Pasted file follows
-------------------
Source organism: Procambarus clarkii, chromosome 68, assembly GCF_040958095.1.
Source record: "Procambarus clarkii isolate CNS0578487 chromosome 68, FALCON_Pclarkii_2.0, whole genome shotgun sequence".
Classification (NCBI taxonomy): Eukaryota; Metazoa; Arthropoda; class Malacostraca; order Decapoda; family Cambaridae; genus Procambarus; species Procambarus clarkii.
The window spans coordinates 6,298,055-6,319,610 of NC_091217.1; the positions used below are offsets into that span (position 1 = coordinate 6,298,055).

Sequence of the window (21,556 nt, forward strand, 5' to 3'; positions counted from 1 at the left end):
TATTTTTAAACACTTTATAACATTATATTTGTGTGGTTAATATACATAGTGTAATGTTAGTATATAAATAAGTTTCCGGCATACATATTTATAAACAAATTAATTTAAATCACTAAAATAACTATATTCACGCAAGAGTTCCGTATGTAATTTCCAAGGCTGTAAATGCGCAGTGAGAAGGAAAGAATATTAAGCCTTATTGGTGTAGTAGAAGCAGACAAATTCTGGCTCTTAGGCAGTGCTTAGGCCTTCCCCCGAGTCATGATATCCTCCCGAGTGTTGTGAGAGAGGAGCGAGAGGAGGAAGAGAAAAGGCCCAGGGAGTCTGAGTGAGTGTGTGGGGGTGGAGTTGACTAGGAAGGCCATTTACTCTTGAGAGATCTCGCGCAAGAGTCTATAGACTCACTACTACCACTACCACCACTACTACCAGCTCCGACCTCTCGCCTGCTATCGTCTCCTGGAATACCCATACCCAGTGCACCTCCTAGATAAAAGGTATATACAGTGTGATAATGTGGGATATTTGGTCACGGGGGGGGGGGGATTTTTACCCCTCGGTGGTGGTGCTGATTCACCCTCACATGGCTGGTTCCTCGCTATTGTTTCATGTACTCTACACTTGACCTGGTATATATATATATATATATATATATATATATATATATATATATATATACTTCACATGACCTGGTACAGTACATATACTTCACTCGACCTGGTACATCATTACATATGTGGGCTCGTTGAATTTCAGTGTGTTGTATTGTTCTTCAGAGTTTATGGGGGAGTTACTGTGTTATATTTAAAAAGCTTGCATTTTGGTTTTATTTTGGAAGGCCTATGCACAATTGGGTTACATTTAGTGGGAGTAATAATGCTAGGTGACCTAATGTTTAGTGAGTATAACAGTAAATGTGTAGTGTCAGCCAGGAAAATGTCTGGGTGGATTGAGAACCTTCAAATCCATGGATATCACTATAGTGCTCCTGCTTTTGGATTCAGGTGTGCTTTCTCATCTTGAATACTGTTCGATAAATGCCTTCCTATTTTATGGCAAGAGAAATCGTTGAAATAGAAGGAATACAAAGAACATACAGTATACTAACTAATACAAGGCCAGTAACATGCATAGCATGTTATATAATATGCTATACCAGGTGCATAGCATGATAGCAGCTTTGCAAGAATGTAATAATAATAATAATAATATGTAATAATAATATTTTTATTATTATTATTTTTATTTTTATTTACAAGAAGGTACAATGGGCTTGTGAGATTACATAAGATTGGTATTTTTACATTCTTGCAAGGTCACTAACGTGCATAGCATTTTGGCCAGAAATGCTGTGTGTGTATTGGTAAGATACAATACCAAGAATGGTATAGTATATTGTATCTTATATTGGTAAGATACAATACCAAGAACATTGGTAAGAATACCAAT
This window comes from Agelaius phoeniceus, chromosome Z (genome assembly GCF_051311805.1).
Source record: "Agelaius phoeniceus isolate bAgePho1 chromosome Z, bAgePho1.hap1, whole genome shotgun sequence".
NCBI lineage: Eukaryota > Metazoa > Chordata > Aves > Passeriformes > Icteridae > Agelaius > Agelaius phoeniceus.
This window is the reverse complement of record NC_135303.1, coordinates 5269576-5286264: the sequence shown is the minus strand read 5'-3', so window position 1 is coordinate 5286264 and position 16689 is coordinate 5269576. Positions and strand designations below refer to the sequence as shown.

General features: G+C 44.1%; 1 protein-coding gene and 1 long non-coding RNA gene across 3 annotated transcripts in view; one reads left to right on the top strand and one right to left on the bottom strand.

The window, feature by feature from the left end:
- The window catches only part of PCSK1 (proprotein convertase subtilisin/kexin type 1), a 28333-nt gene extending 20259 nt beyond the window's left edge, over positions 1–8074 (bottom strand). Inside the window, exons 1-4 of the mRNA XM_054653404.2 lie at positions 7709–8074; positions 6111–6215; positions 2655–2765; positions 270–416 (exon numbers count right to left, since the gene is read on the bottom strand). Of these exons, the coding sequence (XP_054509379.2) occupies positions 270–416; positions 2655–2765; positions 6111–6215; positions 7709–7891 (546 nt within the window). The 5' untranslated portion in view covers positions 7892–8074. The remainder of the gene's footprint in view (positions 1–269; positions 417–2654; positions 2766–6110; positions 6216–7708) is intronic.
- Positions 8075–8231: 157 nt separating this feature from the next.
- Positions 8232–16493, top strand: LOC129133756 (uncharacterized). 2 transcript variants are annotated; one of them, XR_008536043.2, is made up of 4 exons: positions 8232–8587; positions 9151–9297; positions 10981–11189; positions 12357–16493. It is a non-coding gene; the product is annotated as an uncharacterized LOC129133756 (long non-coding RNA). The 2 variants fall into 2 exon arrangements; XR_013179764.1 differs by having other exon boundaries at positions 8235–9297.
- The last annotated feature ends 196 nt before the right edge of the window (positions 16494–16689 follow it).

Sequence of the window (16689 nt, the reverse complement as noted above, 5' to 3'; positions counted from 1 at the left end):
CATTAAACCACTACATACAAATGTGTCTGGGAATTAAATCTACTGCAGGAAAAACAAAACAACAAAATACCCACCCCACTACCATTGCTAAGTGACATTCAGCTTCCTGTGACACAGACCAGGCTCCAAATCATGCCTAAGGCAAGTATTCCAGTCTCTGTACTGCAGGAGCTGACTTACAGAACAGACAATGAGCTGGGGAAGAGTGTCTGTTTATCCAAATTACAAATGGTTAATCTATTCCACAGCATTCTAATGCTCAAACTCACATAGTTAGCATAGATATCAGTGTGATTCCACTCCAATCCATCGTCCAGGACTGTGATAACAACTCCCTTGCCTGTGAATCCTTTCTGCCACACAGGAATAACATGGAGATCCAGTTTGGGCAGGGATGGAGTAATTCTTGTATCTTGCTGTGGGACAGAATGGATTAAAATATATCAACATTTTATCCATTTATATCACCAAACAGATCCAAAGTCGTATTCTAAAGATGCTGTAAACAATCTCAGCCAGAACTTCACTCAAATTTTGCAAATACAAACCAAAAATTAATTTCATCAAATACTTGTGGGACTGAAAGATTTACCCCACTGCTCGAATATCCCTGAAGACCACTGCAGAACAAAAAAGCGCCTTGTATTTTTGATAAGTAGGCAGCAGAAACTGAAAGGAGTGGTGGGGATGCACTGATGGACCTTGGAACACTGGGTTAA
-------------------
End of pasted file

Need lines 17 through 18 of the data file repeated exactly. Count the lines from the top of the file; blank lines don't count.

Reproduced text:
Sequence of the window (16689 nt, the reverse complement as noted above, 5' to 3'; positions counted from 1 at the left end):
CATTAAACCACTACATACAAATGTGTCTGGGAATTAAATCTACTGCAGGAAAAACAAAACAACAAAATACCCACCCCACTACCATTGCTAAGTGACATTCAGCTTCCTGTGACACAGACCAGGCTCCAAATCATGCCTAAGGCAAGTATTCCAGTCTCTGTACTGCAGGAGCTGACTTACAGAACAGACAATGAGCTGGGGAAGAGTGTCTGTTTATCCAAATTACAAATGGTTAATCTATTCCACAGCATTCTAATGCTCAAACTCACATAGTTAGCATAGATATCAGTGTGATTCCACTCCAATCCATCGTCCAGGACTGTGATAACAACTCCCTTGCCTGTGAATCCTTTCTGCCACACAGGAATAACATGGAGATCCAGTTTGGGCAGGGATGGAGTAATTCTTGTATCTTGCTGTGGGACAGAATGGATTAAAATATATCAACATTTTATCCATTTATATCACCAAACAGATCCAAAGTCGTATTCTAAAGATGCTGTAAACAATCTCAGCCAGAACTTCACTCAAATTTTGCAAATACAAACCAAAAATTAATTTCATCAAATACTTGTGGGACTGAAAGATTTACCCCACTGCTCGAATATCCCTGAAGACCACTGCAGAACAAAAAAGCGCCTTGTATTTTTGATAAGTAGGCAGCAGAAACTGAAAGGAGTGGTGGGGATGCACTGATGGACCTTGGAACACTGGGTTAA